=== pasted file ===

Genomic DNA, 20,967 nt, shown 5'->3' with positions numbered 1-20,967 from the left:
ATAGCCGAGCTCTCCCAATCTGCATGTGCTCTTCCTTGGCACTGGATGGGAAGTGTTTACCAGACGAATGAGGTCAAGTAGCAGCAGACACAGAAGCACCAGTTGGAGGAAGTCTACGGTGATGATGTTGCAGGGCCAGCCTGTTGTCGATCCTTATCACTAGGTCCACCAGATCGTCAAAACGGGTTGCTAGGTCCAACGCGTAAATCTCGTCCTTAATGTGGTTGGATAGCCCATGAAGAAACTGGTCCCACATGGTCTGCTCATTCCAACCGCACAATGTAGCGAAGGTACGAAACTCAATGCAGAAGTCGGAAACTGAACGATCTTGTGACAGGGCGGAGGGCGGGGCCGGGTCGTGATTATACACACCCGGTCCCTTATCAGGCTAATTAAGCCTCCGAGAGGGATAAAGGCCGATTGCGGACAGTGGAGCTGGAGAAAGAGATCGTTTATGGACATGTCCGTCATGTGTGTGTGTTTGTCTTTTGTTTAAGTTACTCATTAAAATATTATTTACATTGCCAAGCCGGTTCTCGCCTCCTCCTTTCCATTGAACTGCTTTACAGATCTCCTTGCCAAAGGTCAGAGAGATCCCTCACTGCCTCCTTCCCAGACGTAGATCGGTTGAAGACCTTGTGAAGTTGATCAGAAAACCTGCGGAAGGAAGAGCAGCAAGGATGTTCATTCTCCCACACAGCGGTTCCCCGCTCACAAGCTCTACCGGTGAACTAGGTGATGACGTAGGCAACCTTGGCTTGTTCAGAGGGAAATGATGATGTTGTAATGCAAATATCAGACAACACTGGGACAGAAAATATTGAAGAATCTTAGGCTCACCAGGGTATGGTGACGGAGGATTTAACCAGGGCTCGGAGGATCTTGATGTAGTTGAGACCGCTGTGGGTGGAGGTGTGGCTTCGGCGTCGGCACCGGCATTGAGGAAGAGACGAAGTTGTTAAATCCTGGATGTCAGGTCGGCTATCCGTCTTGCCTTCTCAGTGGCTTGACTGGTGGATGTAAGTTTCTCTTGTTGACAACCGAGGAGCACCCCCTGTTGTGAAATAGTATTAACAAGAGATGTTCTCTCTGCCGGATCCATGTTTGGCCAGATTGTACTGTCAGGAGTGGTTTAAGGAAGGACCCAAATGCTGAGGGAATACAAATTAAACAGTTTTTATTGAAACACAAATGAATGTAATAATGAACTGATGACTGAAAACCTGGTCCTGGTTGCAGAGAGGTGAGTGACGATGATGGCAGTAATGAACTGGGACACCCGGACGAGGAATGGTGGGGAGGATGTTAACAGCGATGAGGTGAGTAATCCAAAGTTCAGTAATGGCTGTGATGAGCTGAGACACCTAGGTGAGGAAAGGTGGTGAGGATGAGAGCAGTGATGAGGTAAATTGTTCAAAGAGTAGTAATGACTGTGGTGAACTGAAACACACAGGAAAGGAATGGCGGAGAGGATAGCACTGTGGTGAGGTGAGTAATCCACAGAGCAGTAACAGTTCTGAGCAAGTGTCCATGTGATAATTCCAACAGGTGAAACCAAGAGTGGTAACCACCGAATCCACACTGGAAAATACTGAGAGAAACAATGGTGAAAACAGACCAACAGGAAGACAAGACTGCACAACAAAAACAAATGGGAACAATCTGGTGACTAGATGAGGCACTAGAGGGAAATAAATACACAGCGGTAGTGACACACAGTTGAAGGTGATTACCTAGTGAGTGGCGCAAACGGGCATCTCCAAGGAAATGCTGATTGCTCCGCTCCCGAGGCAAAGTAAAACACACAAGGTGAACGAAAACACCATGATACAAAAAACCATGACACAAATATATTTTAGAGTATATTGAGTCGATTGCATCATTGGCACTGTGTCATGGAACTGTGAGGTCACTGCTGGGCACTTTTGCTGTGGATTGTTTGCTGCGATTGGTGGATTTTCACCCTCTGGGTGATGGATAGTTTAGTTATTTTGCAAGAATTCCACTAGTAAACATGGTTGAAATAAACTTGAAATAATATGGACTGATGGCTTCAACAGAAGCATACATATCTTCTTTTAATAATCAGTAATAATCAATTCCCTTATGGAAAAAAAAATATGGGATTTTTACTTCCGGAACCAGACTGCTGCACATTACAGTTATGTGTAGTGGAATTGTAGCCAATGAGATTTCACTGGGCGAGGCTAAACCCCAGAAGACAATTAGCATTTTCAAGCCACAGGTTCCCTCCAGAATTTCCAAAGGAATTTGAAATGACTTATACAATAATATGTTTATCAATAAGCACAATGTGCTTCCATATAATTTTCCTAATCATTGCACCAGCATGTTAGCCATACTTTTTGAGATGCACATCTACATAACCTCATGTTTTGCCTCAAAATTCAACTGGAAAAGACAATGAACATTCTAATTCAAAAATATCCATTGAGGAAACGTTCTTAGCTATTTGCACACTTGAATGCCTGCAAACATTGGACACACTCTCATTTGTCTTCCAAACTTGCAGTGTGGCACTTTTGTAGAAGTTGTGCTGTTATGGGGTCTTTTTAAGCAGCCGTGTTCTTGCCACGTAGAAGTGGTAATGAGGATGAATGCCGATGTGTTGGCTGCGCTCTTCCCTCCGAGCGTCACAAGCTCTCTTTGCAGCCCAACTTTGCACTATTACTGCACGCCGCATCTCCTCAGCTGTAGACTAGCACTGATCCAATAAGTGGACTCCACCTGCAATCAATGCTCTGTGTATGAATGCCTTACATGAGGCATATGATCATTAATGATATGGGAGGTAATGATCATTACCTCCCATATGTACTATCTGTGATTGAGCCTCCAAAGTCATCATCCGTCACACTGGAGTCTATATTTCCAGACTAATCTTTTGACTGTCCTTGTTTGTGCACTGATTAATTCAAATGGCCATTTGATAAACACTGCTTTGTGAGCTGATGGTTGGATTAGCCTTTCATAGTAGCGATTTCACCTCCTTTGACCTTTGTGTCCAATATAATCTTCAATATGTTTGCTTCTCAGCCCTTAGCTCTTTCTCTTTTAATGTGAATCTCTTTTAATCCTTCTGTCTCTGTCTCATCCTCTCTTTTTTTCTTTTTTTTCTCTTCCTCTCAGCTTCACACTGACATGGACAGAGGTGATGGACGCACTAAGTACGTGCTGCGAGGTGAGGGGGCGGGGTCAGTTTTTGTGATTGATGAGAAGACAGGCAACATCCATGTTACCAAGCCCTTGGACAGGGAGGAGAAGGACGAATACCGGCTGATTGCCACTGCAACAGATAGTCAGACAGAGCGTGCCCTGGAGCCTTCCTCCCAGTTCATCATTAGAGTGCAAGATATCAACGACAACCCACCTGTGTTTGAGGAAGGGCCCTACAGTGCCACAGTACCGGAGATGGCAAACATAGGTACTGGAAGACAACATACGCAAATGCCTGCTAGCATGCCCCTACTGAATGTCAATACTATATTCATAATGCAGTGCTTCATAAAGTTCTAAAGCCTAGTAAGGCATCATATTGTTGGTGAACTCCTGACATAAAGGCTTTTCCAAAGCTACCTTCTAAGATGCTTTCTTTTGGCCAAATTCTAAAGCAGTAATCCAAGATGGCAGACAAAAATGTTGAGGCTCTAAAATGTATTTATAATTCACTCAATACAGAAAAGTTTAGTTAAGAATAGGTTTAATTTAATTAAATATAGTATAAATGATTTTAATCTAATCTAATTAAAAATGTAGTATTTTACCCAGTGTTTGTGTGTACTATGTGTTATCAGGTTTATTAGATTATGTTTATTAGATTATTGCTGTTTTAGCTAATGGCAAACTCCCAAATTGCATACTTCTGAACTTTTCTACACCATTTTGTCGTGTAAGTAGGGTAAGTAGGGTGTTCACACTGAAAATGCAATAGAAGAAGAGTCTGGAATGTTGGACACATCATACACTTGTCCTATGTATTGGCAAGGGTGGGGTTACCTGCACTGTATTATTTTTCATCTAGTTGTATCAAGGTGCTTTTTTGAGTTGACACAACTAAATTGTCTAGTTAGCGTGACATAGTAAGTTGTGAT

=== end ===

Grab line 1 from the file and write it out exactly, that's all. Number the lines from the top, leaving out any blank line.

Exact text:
Genomic DNA, 20,967 nt, shown 5'->3' with positions numbered 1-20,967 from the left: